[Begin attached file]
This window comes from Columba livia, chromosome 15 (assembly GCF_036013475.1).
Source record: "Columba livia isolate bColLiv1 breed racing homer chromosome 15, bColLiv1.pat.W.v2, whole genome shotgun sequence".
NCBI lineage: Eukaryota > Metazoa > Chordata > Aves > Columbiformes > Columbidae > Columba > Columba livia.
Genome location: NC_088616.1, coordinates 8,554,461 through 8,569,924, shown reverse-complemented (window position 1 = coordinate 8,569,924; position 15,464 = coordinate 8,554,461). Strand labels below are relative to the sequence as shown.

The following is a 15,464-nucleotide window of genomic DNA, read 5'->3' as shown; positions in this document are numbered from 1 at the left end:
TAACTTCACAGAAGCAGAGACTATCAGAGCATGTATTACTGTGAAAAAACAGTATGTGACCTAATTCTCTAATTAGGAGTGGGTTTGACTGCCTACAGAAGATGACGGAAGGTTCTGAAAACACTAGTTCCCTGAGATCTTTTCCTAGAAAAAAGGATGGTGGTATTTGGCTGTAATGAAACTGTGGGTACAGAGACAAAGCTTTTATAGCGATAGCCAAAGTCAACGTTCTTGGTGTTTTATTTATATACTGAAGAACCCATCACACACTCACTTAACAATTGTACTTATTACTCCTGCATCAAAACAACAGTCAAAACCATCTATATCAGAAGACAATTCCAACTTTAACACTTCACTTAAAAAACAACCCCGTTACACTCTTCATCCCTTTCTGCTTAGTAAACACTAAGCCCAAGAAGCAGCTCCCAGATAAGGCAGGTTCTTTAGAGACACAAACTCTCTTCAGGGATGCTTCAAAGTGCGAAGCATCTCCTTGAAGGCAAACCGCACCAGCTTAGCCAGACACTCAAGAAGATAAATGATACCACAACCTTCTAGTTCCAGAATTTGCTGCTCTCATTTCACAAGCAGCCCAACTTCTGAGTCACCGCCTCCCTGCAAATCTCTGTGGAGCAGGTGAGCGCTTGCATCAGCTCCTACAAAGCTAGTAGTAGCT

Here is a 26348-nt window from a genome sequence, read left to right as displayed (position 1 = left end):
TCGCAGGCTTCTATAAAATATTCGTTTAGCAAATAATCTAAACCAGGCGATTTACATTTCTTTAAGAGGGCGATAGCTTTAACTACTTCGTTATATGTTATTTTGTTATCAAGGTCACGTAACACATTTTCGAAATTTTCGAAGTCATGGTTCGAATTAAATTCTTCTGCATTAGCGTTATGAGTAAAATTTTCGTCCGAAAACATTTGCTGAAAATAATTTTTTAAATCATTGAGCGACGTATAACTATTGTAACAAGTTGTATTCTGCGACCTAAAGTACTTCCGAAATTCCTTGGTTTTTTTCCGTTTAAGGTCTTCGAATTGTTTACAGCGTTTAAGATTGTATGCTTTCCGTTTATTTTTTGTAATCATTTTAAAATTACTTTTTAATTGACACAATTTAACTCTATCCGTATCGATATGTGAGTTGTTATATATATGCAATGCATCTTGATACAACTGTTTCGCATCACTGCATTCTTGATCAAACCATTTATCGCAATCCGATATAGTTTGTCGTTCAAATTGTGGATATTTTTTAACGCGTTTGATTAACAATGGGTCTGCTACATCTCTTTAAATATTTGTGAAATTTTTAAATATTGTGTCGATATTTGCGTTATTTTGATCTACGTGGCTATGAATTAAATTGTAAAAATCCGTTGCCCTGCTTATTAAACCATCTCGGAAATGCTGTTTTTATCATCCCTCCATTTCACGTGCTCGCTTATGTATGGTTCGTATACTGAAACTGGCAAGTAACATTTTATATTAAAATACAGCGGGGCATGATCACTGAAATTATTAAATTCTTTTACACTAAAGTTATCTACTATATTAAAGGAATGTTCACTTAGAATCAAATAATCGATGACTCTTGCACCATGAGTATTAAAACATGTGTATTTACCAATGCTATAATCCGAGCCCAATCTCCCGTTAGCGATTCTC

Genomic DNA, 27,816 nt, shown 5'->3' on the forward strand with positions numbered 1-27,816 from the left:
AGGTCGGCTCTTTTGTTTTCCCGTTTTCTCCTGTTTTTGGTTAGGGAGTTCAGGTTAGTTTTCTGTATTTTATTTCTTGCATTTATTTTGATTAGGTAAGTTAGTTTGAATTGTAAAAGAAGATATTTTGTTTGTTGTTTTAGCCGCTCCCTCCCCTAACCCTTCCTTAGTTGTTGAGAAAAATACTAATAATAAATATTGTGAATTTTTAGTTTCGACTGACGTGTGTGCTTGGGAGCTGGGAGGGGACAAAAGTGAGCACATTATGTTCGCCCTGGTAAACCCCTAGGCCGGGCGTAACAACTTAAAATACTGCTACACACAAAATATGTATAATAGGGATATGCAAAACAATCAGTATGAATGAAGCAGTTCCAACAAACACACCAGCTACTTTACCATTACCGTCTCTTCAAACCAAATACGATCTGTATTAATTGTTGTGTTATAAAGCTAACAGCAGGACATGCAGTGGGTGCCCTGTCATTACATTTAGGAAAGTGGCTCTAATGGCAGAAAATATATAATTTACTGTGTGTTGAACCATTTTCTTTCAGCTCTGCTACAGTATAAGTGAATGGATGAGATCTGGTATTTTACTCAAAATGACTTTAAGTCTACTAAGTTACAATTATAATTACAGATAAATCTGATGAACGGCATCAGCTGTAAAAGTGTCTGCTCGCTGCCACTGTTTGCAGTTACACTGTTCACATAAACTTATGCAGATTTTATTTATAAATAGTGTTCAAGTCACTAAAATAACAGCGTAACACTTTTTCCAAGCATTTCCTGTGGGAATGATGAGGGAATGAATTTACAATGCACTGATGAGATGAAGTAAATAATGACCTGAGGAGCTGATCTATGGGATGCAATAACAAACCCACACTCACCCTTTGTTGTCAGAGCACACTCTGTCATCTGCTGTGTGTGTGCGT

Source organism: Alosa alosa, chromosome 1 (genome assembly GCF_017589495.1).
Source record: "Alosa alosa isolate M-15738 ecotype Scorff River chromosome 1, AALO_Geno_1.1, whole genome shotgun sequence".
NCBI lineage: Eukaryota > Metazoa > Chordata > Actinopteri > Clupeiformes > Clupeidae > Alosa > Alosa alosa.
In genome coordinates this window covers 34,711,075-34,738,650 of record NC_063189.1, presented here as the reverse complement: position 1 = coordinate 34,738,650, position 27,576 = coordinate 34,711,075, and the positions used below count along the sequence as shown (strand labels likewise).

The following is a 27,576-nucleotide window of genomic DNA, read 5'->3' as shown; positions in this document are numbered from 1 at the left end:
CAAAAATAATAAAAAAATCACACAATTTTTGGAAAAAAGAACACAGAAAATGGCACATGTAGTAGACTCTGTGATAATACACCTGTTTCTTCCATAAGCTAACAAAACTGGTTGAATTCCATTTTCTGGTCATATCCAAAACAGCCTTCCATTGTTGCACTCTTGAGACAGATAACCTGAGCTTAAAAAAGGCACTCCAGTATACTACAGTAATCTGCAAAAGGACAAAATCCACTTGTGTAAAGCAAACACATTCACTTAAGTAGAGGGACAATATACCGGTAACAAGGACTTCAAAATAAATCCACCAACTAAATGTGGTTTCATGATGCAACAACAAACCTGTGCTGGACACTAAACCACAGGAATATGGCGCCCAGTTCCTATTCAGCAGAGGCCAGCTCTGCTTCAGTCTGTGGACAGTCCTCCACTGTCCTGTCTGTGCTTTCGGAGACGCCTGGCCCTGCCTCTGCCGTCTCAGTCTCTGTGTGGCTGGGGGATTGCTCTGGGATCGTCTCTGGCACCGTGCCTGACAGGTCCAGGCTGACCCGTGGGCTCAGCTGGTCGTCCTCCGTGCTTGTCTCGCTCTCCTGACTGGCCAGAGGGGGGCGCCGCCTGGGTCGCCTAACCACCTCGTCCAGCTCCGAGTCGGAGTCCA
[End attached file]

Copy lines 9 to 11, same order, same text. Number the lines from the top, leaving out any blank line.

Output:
Genomic DNA, 27,816 nt, shown 5'->3' on the forward strand with positions numbered 1-27,816 from the left:
AGGTCGGCTCTTTTGTTTTCCCGTTTTCTCCTGTTTTTGGTTAGGGAGTTCAGGTTAGTTTTCTGTATTTTATTTCTTGCATTTATTTTGATTAGGTAAGTTAGTTTGAATTGTAAAAGAAGATATTTTGTTTGTTGTTTTAGCCGCTCCCTCCCCTAACCCTTCCTTAGTTGTTGAGAAAAATACTAATAATAAATATTGTGAATTTTTAGTTTCGACTGACGTGTGTGCTTGGGAGCTGGGAGGGGACAAAAGTGAGCACATTATGTTCGCCCTGGTAAACCCCTAGGCCGGGCGTAACAACTTAAAATACTGCTACACACAAAATATGTATAATAGGGATATGCAAAACAATCAGTATGAATGAAGCAGTTCCAACAAACACACCAGCTACTTTACCATTACCGTCTCTTCAAACCAAATACGATCTGTATTAATTGTTGTGTTATAAAGCTAACAGCAGGACATGCAGTGGGTGCCCTGTCATTACATTTAGGAAAGTGGCTCTAATGGCAGAAAATATATAATTTACTGTGTGTTGAACCATTTTCTTTCAGCTCTGCTACAGTATAAGTGAATGGATGAGATCTGGTATTTTACTCAAAATGACTTTAAGTCTACTAAGTTACAATTATAATTACAGATAAATCTGATGAACGGCATCAGCTGTAAAAGTGTCTGCTCGCTGCCACTGTTTGCAGTTACACTGTTCACATAAACTTATGCAGATTTTATTTATAAATAGTGTTCAAGTCACTAAAATAACAGCGTAACACTTTTTCCAAGCATTTCCTGTGGGAATGATGAGGGAATGAATTTACAATGCACTGATGAGATGAAGTAAATAATGACCTGAGGAGCTGATCTATGGGATGCAATAACAAACCCACACTCACCCTTTGTTGTCAGAGCACACTCTGTCATCTGCTGTGTGTGTGCGT

Source organism: Alosa alosa, chromosome 1 (genome assembly GCF_017589495.1).